The simplicity of the gesture belied its significance. Mark Johnson handed the Venerable Bill Stuart-White, Archdeacon of Cornwall, a pound coin in a small, see-through bag and in exchange received a key on a green, plastic key fob. It didn’t look like much, but the exchange symbolised the transfer of the St Day Old Church to the community interest company (CIC) set up to establish a future for the building that is brighter than the fortunes it has suffered for the past half-century.

As secretary of the CIC it was Mr Johnson’s job to hand over the money. But it fell to the chair of the company – and his wife – Bernadette Fallon, to tell the story of their involvement with the church.

The pair of them had first visited to the church – and climbed in through a window – in 1988, and it was then they had pledged that something had to be done. Since then they have worked tirelessly to ensure that the building has had a future in which it played a central role as a part of the village’s heritage. And many people, from all over the world, have agreed with their vision and aspirations.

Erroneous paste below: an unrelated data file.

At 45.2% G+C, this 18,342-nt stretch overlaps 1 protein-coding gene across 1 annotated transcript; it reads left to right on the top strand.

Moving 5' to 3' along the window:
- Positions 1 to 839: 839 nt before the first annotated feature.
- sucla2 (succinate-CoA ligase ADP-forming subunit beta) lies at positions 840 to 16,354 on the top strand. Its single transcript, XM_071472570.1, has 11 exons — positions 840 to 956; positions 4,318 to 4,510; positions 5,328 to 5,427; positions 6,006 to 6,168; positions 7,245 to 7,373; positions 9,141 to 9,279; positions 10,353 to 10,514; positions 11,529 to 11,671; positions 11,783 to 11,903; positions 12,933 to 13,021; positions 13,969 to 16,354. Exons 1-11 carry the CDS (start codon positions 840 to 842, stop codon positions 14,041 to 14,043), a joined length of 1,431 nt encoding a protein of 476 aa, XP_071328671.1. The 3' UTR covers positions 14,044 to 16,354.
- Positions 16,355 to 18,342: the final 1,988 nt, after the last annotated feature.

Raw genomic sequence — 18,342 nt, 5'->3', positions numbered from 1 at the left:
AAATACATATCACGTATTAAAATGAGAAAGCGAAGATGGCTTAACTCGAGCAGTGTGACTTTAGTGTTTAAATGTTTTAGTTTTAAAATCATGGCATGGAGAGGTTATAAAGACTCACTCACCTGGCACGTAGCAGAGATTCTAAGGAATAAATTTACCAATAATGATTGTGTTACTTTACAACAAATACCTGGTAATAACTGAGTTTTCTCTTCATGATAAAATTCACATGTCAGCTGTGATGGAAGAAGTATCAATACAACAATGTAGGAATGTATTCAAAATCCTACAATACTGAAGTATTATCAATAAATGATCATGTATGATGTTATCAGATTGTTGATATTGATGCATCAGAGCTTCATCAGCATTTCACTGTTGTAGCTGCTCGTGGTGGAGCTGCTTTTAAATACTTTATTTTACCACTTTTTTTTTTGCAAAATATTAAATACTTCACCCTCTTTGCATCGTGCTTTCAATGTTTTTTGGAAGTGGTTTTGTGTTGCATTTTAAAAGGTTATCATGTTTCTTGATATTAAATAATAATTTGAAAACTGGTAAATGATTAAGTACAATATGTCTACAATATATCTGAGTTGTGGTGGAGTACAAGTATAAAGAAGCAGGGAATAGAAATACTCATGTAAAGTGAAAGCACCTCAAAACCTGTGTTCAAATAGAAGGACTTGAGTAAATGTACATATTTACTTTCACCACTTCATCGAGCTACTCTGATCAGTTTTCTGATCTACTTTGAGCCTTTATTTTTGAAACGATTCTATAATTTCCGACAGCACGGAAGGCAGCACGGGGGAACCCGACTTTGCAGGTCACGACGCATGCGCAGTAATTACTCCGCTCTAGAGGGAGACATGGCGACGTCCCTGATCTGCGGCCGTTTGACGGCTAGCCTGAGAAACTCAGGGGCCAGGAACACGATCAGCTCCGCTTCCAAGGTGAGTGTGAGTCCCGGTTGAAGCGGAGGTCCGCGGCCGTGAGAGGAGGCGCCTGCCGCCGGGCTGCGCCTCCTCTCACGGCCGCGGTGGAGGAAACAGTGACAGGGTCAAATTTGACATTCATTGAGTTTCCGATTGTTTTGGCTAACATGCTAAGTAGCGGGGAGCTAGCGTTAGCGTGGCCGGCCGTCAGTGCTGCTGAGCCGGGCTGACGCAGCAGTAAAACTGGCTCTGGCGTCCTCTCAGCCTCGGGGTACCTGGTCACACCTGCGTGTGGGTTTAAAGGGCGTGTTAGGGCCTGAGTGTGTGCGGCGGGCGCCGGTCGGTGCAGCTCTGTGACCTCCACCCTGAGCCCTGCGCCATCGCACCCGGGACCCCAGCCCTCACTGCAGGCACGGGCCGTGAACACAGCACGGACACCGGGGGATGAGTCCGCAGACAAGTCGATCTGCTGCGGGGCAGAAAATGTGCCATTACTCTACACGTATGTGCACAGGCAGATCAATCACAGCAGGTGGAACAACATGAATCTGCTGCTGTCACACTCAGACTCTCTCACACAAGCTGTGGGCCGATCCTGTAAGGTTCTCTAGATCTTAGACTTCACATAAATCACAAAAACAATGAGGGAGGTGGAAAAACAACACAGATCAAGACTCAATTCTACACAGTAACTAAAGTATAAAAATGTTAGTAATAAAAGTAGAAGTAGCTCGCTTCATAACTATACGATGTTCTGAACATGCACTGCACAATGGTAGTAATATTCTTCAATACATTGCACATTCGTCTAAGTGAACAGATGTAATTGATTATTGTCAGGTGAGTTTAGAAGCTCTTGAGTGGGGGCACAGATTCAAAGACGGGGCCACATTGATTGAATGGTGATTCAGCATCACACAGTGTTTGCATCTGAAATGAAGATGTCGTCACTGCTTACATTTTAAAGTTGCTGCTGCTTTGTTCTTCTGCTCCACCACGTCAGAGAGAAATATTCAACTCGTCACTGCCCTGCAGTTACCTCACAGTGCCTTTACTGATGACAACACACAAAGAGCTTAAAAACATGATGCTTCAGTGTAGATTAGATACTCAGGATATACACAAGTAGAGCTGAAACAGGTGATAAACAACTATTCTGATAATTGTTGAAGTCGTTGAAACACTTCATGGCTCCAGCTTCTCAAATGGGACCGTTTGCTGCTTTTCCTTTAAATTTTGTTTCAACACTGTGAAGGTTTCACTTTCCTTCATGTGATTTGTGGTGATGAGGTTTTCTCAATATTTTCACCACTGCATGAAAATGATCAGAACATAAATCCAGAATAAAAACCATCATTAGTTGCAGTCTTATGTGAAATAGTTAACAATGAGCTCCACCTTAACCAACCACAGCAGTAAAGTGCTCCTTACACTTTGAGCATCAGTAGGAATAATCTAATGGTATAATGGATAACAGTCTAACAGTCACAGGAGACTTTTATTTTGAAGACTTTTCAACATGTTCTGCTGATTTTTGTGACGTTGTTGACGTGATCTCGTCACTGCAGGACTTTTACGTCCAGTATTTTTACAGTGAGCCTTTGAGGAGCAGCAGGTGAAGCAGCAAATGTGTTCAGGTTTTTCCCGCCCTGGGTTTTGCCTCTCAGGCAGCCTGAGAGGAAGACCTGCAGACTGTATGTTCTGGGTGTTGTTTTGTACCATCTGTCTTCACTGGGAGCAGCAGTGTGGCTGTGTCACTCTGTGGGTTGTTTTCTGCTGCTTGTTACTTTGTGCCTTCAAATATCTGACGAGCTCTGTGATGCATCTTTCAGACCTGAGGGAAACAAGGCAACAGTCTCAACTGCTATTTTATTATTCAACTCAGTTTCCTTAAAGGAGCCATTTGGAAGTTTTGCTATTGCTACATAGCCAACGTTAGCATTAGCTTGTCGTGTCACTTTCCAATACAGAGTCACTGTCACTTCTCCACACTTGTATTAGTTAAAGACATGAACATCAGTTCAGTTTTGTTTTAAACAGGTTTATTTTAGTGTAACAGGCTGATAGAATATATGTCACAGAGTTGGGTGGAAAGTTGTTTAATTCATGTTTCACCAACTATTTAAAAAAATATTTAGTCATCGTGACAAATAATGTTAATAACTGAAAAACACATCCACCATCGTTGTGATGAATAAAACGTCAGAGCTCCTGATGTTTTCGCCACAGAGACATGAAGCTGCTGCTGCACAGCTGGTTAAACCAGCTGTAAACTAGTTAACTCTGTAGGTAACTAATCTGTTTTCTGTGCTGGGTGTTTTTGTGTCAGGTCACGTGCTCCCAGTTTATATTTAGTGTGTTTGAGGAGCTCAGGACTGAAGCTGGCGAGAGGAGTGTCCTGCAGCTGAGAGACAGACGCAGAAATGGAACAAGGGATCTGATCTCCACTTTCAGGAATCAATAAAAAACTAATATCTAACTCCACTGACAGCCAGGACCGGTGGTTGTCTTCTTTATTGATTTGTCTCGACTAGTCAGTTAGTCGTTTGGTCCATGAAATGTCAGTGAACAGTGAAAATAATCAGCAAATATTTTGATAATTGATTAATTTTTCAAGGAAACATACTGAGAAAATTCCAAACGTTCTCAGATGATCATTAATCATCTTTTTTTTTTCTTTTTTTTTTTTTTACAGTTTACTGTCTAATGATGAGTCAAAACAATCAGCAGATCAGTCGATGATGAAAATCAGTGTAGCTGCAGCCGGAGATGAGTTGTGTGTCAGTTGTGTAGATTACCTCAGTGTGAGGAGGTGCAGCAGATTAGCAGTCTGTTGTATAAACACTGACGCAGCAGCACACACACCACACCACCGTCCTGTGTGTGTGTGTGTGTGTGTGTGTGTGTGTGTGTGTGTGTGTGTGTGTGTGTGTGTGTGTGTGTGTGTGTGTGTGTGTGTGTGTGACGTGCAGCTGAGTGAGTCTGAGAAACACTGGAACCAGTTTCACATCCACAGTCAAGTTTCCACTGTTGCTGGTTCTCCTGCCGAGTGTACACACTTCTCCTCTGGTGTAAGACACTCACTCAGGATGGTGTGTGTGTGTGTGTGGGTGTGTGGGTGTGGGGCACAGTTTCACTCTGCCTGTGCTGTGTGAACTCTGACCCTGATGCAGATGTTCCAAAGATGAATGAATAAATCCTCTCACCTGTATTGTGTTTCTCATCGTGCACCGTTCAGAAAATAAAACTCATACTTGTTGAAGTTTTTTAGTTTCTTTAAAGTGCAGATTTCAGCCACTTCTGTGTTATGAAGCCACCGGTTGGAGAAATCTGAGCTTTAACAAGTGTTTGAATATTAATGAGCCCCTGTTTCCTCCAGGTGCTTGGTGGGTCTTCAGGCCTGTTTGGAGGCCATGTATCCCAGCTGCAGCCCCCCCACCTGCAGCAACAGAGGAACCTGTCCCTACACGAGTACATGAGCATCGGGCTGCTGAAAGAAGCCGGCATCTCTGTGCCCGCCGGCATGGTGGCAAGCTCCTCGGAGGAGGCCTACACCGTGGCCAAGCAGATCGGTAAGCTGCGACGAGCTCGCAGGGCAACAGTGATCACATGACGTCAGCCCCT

Ms Fallon said the church had received visitors from all corners of the globe, not least from those countries where there are concentrations of the Cornish diaspora. They have also managed to persuade many people to pledge their ongoing, financial support, so they were able to provide a solid commitment to maintaining the building.

“This is the end of the first chapter,” Ms Fallon said. “I hope the second chapter won’t take another 30 years, because we won’t be here to see it!”

Ms Fallon thanked all those who have helped and contributed to the building over the past 30 years. And she invited all those who had come along to the handover ceremony – not least the children of the village primary school, to: “Come with us into the future, we will need your help and support.”

Local county council representative, Mark Kaczmarek, said: “There may not be a roof on this church, but if you look up you can see the heavens, and that’s what church should be about if you ask me.”

The crowd who turned out to see the historic handover on a chilly and windy April afternoon were entertained by the enthusiastic singing of the children of the primary school, the Day-Light Choir, and the folk group Hand Picked.